$ sudo usbip -l <server-ip>

The above command is able to give you a list of the usb-devices which are available.

$ sudo usbip -a <server-ip> X-Y

And this one is the magic command which will bring that remote USB device up for you.


Please do not use the comment function to ask for help! If you need help, please use our forum.
Comments will be published after administrator approval.
Submitted by Anonymous (not registered) on Sat, 2011-12-17 10:04.
How do you know to modprobe vhci-hcd?
Submitted by Silvain Dupertuis (not registered) on Tue, 2011-08-23 16:33.

I have

A Unbuntu 11.04 installation

A USB-Ethernet device which works well with a Windows XP client computer. It is a Sharkoon USB/Ethernet connector. (USB Lanport 100, 1 USB USB Server)


I would like having it work using a Linux client (Ubuntu) as well.


I have done the following :

1. Configuring etc/hosts by adding a line

192.168.2.101 serveur-imprimantes #Default name sharkoon.

The url serveur-imprimantes works well and displays the name of the USB device attached to the USB port of the connector (I have done this step before seeing you post)


2. Installing USBIP from the regular update manager available in my Ubuntu distribution. (I suppose it is the same as the one you suggest to install manuallly).


3. I have tried the different steps using the USBIP command on the client machine as described in your explanations, without success...


sudo usbip -l 192.168.2.101

> does not answer at all

sudo usbip -l serveur-imprimantes

> idem

sudo usbip -p serveur-imprimantes

> gives the answer

8 ports available

Port 00: <Port Available>

...

Port 07: <Port Available>

sudo usbip -l 192.168.2.101:00

> usbip err: usbip_network.c: 206 (tcp_connect ) 192.168.2.101:00 3240: Name or service not known

192.168.2.101:00 failed

 

As far as I understand things correctly, when a USB device is connected to a USB/Ethernet connector, not to a server computer, there should not be any server-side installation to make...

I also tried commands including the MAC address of my USB/Ethernet connector in the commands... it did not help...

I do not see what else should be done...

Thanks for your help

(Sorry, I tried to use the styles to highlight code, but it was so messy that I had to remove all the styling  the editor does not seem to function properly)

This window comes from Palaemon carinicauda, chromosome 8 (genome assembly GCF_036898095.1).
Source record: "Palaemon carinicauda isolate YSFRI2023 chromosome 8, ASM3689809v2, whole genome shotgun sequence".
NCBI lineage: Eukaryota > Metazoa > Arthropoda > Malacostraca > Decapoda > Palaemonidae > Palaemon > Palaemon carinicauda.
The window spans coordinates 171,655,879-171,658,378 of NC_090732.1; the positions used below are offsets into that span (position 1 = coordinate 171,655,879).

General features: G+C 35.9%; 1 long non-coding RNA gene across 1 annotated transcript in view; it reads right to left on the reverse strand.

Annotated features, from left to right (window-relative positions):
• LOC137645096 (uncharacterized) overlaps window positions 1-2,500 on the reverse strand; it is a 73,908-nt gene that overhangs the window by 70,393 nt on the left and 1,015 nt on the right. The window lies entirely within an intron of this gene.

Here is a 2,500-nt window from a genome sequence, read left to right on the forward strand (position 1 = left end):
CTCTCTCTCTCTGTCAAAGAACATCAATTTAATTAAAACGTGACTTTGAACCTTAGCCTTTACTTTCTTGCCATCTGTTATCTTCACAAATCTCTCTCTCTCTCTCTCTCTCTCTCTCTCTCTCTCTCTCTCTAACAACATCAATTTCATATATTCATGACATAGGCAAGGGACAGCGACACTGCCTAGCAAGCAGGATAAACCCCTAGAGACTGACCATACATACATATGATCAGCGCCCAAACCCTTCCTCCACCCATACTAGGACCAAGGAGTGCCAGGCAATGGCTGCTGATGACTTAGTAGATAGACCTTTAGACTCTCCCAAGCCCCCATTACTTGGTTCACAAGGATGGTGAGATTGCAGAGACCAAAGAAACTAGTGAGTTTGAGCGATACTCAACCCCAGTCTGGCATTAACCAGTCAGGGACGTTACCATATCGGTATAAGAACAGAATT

Submitted by woi (not registered) on Sun, 2012-12-23 22:21.
your question is a little elderly – did you ever get a solution?
Submitted by Fred Zinsli (not registered) on Tue, 2011-06-14 02:14.

After you issue the command "path-to-usbip:> usbip.exe -a <server-ip> USB-ID" is the receive sequence counter supposed to remain or finish? Mine stays there all the time. The counter seems to get to a point and stop.

Is there a work around for this because if I ctrl+c or close the cmd box I loss the connection (obviously) and I would like the connection to remain after restarts without the need to open the cmd prompt issue the command and have it remain.

 This is on a Vista client

Thank you in advance.

Fred

Submitted by eafandi (not registered) on Wed, 2011-04-13 16:56.

Hello all,

I wonder if in this scenario the server that hosts the USB and clients connected to it will share same USB resources on the same level?

Have a nice day all

Submitted by ML (not registered) on Thu, 2011-02-10 21:41.

Hi,

any ideas for a Win7 64-bit client?
The download from usbip is not working on 64bit..
Thx

Submitted by Aaron (not registered) on Tue, 2010-04-13 03:58.

Interesting idea but what does:

There is a file "bus.inf" in the zip file, which you should install as a "Generic system device" in your client hardware managment.

 mean?

Submitted by Anonymous (not registered) on Fri, 2010-01-08 07:59.
i need helpz to uze dis thing!111!!!! how do u use it?
Submitted by kaas (not registered) on Thu, 2010-09-09 14:39.

use hdwwiz to install .inf file

Start run hdwwiz

follow instructions